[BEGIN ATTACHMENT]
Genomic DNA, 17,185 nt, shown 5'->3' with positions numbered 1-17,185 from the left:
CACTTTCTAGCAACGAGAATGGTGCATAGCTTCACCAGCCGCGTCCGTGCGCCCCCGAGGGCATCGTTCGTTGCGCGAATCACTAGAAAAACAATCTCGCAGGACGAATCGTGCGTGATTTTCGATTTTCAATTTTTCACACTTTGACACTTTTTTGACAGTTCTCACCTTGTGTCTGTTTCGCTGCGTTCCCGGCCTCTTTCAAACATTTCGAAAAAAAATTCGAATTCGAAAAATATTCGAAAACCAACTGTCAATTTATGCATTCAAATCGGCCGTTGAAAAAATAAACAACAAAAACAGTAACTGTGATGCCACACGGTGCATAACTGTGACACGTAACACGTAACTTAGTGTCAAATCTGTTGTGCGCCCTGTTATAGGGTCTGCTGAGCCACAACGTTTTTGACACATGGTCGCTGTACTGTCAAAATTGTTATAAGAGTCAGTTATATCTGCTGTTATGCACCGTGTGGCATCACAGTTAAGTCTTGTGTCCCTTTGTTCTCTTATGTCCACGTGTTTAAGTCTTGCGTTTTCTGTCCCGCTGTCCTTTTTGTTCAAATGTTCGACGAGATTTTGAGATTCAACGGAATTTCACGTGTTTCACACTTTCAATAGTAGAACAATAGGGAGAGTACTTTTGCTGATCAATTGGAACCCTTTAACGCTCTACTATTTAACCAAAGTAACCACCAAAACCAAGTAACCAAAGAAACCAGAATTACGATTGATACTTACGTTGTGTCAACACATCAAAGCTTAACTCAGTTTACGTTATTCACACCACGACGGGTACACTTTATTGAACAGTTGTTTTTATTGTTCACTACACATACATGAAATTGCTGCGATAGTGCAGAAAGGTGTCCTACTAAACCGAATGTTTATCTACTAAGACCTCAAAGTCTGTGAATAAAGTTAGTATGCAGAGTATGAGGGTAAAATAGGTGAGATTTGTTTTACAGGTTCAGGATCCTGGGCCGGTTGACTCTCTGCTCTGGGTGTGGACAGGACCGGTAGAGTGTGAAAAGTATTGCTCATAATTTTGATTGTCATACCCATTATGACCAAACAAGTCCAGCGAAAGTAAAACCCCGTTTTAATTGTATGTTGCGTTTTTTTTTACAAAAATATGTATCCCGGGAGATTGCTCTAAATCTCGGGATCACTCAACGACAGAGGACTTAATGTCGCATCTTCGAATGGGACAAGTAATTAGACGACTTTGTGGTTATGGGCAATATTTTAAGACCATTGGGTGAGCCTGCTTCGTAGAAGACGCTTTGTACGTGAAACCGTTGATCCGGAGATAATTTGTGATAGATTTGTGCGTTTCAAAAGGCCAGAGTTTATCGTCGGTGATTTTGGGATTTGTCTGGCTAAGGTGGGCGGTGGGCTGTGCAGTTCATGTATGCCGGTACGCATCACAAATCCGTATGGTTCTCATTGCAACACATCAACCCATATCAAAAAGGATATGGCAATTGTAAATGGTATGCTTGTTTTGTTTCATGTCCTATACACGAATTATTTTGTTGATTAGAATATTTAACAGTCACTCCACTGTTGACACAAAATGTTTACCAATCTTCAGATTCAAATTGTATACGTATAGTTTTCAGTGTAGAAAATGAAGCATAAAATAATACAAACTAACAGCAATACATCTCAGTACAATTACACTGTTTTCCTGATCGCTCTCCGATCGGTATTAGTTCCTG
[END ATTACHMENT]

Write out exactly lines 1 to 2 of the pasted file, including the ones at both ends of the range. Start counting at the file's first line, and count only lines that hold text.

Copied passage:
Genomic DNA, 17,185 nt, shown 5'->3' with positions numbered 1-17,185 from the left:
CACTTTCTAGCAACGAGAATGGTGCATAGCTTCACCAGCCGCGTCCGTGCGCCCCCGAGGGCATCGTTCGTTGCGCGAATCACTAGAAAAACAATCTCGCAGGACGAATCGTGCGTGATTTTCGATTTTCAATTTTTCACACTTTGACACTTTTTTGACAGTTCTCACCTTGTGTCTGTTTCGCTGCGTTCCCGGCCTCTTTCAAACATTTCGAAAAAAAATTCGAATTCGAAAAATATTCGAAAACCAACTGTCAATTTATGCATTCAAATCGGCCGTTGAAAAAATAAACAACAAAAACAGTAACTGTGATGCCACACGGTGCATAACTGTGACACGTAACACGTAACTTAGTGTCAAATCTGTTGTGCGCCCTGTTATAGGGTCTGCTGAGCCACAACGTTTTTGACACATGGTCGCTGTACTGTCAAAATTGTTATAAGAGTCAGTTATATCTGCTGTTATGCACCGTGTGGCATCACAGTTAAGTCTTGTGTCCCTTTGTTCTCTTATGTCCACGTGTTTAAGTCTTGCGTTTTCTGTCCCGCTGTCCTTTTTGTTCAAATGTTCGACGAGATTTTGAGATTCAACGGAATTTCACGTGTTTCACACTTTCAATAGTAGAACAATAGGGAGAGTACTTTTGCTGATCAATTGGAACCCTTTAACGCTCTACTATTTAACCAAAGTAACCACCAAAACCAAGTAACCAAAGAAACCAGAATTACGATTGATACTTACGTTGTGTCAACACATCAAAGCTTAACTCAGTTTACGTTATTCACACCACGACGGGTACACTTTATTGAACAGTTGTTTTTATTGTTCACTACACATACATGAAATTGCTGCGATAGTGCAGAAAGGTGTCCTACTAAACCGAATGTTTATCTACTAAGACCTCAAAGTCTGTGAATAAAGTTAGTATGCAGAGTATGAGGGTAAAATAGGTGAGATTTGTTTTACAGGTTCAGGATCCTGGGCCGGTTGACTCTCTGCTCTGGGTGTGGACAGGACCGGTAGAGTGTGAAAAGTATTGCTCATAATTTTGATTGTCATACCCATTATGACCAAACAAGTCCAGCGAAAGTAAAACCCCGTTTTAATTGTATGTTGCGTTTTTTTTTACAAAAATATGTATCCCGGGAGATTGCTCTAAATCTCGGGATCACTCAACGACAGAGGACTTAATGTCGCATCTTCGAATGGGACAAGTAATTAGACGACTTTGTGGTTATGGGCAATATTTTAAGACCATTGGGTGAGCCTGCTTCGTAGAAGACGCTTTGTACGTGAAACCGTTGATCCGGAGATAATTTGTGATAGATTTGTGCGTTTCAAAAGGCCAGAGTTTATCGTCGGTGATTTTGGGATTTGTCTGGCTAAGGTGGGCGGTGGGCTGTGCAGTTCATGTATGCCGGTACGCATCACAAATCCGTATGGTTCTCATTGCAACACATCAACCCATATCAAAAAGGATATGGCAATTGTAAATGGTATGCTTGTTTTGTTTCATGTCCTATACACGAATTATTTTGTTGATTAGAATATTTAACAGTCACTCCACTGTTGACACAAAATGTTTACCAATCTTCAGATTCAAATTGTATACGTATAGTTTTCAGTGTAGAAAATGAAGCATAAAATAATACAAACTAACAGCAATACATCTCAGTACAATTACACTGTTTTCCTGATCGCTCTCCGATCGGTATTAGTTCCTG